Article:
When I first moved to Dublin and was having trouble adjusting I found and subscribed to an organization called the Everyday Expat Support Center. At least once a week I get a push note sent to my mobile phone offering a positive message, bits of advice, do’s and don’ts, etc. Last week I was sent this push note:
Don’t expect family and friends back home to understand how complicated, difficult and lonely expat life can sometimes be.
This one really resonated with me, and I’ve been thinking about it a lot. It’s true – none of my close friends or family can truly empathize with what it’s like for me to be an expat. I know they support me and are there for me, but when it comes to the complications, the difficulties and the loneliness, no one else really “gets it”. Nor would I really expect them to – these expat experiences are, after all, mine.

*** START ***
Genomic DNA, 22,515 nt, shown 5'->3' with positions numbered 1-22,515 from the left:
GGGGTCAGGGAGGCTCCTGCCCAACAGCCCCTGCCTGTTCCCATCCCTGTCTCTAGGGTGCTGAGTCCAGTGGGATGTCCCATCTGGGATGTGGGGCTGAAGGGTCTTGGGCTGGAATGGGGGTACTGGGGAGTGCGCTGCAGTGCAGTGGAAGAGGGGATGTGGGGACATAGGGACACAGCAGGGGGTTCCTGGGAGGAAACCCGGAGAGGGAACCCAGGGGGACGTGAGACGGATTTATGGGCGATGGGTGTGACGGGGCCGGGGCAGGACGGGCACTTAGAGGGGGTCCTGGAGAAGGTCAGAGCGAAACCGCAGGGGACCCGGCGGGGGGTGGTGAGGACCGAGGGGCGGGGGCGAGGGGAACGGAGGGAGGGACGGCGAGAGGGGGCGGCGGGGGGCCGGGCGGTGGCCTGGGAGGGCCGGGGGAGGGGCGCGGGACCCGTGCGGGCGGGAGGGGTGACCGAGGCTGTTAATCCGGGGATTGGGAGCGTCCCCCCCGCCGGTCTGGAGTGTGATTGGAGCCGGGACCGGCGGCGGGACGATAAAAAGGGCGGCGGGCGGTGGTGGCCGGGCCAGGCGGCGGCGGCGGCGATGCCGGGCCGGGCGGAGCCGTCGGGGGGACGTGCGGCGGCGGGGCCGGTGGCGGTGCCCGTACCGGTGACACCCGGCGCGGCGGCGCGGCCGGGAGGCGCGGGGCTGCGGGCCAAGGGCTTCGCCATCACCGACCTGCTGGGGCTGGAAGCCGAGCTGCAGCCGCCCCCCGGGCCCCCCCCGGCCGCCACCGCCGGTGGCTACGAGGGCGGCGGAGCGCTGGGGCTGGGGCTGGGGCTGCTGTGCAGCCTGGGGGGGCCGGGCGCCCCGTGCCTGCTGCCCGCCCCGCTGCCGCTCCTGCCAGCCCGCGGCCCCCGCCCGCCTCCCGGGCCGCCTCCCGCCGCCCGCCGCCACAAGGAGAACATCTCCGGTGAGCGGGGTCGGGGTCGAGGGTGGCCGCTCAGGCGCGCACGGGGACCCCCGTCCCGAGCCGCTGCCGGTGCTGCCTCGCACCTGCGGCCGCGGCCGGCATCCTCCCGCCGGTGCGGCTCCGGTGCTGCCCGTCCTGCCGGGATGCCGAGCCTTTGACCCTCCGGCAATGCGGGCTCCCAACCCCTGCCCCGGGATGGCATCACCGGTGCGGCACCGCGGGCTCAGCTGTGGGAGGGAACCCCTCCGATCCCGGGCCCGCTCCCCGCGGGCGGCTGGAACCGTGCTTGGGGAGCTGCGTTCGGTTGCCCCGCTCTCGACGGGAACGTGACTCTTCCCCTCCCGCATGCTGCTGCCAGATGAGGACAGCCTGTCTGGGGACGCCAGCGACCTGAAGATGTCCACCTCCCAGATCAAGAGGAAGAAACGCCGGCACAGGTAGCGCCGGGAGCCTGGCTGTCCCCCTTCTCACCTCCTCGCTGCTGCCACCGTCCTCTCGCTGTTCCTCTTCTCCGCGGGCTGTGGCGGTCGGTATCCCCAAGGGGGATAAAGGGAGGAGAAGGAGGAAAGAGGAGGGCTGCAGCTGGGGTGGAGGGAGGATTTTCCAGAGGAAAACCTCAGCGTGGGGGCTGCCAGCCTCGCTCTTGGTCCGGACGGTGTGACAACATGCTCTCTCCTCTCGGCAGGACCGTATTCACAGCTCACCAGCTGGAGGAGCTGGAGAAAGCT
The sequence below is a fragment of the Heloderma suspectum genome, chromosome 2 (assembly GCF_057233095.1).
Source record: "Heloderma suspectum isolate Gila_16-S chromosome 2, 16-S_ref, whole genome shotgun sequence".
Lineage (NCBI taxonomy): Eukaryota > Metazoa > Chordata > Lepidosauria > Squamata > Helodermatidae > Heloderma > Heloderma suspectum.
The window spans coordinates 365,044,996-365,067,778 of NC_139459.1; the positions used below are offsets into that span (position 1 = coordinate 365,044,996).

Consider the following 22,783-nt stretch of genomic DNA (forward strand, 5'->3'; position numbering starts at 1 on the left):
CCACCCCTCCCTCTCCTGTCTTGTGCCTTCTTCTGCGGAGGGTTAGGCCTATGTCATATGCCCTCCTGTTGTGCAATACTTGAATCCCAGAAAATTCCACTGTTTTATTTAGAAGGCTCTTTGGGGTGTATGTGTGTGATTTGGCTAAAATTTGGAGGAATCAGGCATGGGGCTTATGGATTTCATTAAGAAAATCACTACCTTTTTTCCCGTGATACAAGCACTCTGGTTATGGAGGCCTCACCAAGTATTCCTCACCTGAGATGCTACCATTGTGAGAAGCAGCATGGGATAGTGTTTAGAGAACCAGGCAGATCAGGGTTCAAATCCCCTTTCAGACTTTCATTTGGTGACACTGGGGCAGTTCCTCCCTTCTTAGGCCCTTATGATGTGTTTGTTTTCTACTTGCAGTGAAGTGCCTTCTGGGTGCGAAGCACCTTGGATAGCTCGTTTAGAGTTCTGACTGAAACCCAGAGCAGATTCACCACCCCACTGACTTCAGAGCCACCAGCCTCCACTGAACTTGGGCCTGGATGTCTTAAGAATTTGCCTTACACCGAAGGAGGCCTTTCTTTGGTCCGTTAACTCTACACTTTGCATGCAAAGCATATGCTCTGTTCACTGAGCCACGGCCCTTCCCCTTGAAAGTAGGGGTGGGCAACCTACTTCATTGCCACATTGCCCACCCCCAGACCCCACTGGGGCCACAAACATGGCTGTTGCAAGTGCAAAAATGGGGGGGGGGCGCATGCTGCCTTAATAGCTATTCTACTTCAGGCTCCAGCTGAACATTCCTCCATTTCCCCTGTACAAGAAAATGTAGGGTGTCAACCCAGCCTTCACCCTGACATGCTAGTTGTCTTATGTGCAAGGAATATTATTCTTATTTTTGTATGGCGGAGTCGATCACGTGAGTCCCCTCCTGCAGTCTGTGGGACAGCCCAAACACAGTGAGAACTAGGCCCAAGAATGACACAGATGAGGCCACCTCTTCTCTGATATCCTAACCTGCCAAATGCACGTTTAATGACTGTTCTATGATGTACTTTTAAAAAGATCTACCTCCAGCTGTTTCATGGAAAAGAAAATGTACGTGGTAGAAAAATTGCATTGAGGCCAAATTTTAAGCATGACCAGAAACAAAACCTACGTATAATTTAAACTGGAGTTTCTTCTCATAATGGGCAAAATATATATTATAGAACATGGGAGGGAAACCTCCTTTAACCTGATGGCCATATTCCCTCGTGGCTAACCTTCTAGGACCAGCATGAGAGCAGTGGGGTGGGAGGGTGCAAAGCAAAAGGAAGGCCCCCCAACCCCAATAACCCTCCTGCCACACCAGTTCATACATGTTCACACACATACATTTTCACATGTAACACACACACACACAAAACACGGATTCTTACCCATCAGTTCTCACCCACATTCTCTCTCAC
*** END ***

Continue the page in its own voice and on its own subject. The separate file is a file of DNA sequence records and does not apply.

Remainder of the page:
I don’t regret my choice to move to Dublin, not one bit. It’s one of the best decisions I’ve ever made and most of the time, I enjoy my life here. But that doesn’t mean it isn’t hard. I’m still mystified by the way they do some things over here. I still struggle with the insecurity and instability that comes with being an expat. I still don’t know what my future holds.
Some days I feel lucky, some days I feel lonely. Hell, I can feel lonely one minute and then lucky the next. What I’ve learned after more than a year over here is that expat life is probably always going to be a bit of a roller coaster ride – terrifying then thrilling, scary then exhilarating, screaming one second and laughing the next. And I guess that’s okay, because what it has never been, at least so far, is boring.